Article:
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Initial Super Bowl Notes And Thoughts - Steelers Win!

BTSC Super Bowl Coverage:

Celebration Thread
An Early Salute To The Free Agents
The Drive
One Play Helps Define The Season


Hmm, where to start?? Just a few talking points from me before I make a more settled down and less emotional crack at breaking down this game.

* Ben Roethlisberger! You know what's so fantastically exciting about this franchise's future? Big Ben still has his best years ahead of him. At just 26 years of age, Ben has not yet approached his ceiling in terms of consistent play at the toughest position in all of professional sports. He again made a few mistakes against the Arizona Cardinals in Super Bowl XLIII, but yet again, when it was do-or-die time, Ben delivered in spades. We'll get in to his final drive in greater detail soon enough.

For the day though, Roethlisberger finished 21/30 for 256 yards with 1 TD and 1 unfortunate INT.

Much more after the break.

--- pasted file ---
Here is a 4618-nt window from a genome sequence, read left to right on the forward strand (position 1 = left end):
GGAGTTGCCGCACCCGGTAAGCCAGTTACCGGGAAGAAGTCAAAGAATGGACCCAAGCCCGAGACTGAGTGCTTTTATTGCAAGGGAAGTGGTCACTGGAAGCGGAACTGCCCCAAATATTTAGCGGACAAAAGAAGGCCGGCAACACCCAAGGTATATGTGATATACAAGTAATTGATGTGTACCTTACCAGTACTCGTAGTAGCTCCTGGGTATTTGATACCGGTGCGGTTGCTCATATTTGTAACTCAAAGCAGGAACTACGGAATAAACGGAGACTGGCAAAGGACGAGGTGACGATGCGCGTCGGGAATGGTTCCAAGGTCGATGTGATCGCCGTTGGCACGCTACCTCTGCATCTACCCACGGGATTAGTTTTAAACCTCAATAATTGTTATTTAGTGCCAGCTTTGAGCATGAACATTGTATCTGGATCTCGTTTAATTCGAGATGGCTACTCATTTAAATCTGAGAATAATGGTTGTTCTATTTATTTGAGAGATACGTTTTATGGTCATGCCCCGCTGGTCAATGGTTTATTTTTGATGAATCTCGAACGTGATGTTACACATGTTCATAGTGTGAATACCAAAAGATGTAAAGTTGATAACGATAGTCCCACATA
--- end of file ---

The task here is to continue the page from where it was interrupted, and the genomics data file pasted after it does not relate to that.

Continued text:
* Bruce Arians! Outside of our typically frustrating red zone woes, our offense was very solid against the Cardinals. I did think that we could have run the ball more successfully but I loved the way we utilized Heath Miller in particular (sign that Arians truly has been evolving), and I loved the way that Hines Ward had an impact on the game without catching more than two passes. We'll get into Arians' future with this organization soon enough, but give the man his due for some very solid play calling all evening.

Not convinced? Well, we had a 16 play drive that ended in points; an 11 play drive that ended in points; and 9 and 8 play drives that also yielded points.

* On to the other much maligned unit on the squad - the offensive line. I'll provide some frame by frame breakdowns of what they did right soon enough, but for now let's give them credit for giving Ben the time he needed on that final drive.  Ben had lots of time to survey the field when he led the team on the final 78 yard drive to win it, including on the last play to Holmes where Ben had time to pump fake, scan the entire back of the endzone and deliver a laser to the corner over the outstretched arms of one defender and in between two others.